Objective: To investigate the effects of inhalation of hydrogen gas on cognitive impairment induced by transient cerebral ischemia and its potential mechanism.
Methods: Two-vessel occlusion rat model was used to produce 10-minute transient global cerebral ischemia. One hundred and twenty male Wistar rats were randomly divided into sham, sham+H(2), ischemia, and ischemia+H(2) groups (n = 30 each group). Inhalation of 2% hydrogen gas was performed immediately at the end of operation and lasted for 3 hours. Cognitive function of rats was evaluated via Morris water maze. Neuronal damage in the CA1 region was quantified according to their morphological changes revealed by hematoxylin-eosin staining. The levels of oxidative stress products malondialdehyde (MDA) and 8-iso-prostaglandin F2alpha, and the activities of anti-oxidative enzymes catalase and superoxide dismutase were measured to investigate the effects of inhalation of hydrogen gas on oxidative stress.
Results: Inhalation of hydrogen gas decreased significantly the average latency of the ischemic rats in finding hidden platform and elongated markedly their retention in the target quadrant. The neuronal density 3·3±2·1 cells/mm in CA1 region of the ischemic rats increased to 21·7±2·6 cells/mm after they were treated with hydrogen gas. Moreover, hydrogen gas made higher levels of MDA and 8-iso-PGF2α in the ischemic rats attenuate to 3·2±0·2, 3·5±0·5, 3·4±0·3 and 26·4±2·3, 28·2±2·6, 26·8±2·1 at reperfusion 4, 24, and 72 hours, respectively (P<0·01 versus ischemia group at each indicated time). By contrast, the activities of superoxide dismutase and catalase damaged by ischemia/reperfusion recovered to 129·7±14·8, 100·5±12·2 and 11·4±0·8, 9·6±1·1 at reperfusion 24 and 72 hours, respectively (P<0·01 versus ischemia group at each indicated time).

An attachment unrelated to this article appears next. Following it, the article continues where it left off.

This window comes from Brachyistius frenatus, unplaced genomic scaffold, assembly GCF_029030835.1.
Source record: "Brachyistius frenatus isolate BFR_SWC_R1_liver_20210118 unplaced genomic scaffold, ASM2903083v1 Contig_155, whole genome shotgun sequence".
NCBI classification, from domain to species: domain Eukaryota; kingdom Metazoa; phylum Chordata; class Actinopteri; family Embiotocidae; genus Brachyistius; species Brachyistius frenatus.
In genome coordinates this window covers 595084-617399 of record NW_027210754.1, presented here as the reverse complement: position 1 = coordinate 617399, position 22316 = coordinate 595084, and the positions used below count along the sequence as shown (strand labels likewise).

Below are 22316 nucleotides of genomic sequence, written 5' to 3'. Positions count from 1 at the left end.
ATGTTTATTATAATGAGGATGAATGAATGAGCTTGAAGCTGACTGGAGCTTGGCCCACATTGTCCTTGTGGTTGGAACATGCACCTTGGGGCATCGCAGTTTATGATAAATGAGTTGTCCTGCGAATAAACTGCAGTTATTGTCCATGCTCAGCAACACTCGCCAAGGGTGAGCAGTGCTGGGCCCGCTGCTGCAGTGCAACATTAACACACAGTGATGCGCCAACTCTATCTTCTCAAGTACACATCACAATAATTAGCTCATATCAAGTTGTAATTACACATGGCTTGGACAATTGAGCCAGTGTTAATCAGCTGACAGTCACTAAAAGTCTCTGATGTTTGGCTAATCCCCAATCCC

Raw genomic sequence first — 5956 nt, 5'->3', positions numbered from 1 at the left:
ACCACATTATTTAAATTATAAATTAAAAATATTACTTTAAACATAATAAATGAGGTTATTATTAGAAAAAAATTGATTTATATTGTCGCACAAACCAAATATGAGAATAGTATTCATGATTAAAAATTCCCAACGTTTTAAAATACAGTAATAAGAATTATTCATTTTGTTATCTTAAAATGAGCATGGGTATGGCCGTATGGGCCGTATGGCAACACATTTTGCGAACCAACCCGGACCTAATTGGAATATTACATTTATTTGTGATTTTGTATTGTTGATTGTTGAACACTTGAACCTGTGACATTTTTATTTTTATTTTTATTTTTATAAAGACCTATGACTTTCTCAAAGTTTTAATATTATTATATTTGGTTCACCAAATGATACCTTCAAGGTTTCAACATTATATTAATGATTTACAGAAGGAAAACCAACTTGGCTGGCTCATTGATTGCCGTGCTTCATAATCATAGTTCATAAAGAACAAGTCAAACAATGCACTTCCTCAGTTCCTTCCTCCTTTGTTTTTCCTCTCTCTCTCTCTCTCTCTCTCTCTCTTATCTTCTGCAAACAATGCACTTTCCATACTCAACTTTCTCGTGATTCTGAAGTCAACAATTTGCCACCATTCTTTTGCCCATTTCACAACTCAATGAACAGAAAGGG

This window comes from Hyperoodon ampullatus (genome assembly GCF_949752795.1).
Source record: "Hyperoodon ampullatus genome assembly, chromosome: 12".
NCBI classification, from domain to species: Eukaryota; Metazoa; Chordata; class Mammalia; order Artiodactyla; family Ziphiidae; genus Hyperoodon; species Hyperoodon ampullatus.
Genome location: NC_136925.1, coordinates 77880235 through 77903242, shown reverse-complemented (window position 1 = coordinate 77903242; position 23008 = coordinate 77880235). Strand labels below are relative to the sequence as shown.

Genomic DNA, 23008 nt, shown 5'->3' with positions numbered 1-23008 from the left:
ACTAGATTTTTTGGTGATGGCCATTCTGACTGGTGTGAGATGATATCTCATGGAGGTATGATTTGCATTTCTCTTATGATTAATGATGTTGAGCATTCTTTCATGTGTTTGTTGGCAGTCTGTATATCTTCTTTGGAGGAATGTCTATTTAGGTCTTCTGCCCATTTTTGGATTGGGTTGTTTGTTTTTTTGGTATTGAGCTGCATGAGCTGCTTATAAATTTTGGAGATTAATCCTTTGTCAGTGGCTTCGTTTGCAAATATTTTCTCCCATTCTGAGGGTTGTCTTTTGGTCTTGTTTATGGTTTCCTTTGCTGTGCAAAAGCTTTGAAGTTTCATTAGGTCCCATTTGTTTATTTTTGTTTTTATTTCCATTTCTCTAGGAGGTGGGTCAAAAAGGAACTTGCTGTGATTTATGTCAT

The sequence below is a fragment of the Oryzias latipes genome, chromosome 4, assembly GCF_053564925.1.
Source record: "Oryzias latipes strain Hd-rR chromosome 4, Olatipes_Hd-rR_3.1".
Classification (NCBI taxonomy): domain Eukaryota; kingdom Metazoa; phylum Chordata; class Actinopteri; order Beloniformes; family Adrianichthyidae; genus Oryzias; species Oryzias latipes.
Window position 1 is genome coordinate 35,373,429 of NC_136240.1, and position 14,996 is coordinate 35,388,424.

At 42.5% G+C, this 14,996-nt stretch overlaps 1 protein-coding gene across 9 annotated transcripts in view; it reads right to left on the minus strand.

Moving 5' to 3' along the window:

Conclusion: Inhalation of hydrogen gas could attenuate cognitive impairment in the ischemic rats. This protection is associated with decreased neuronal death in CA1 region and inhibition of oxidative stress.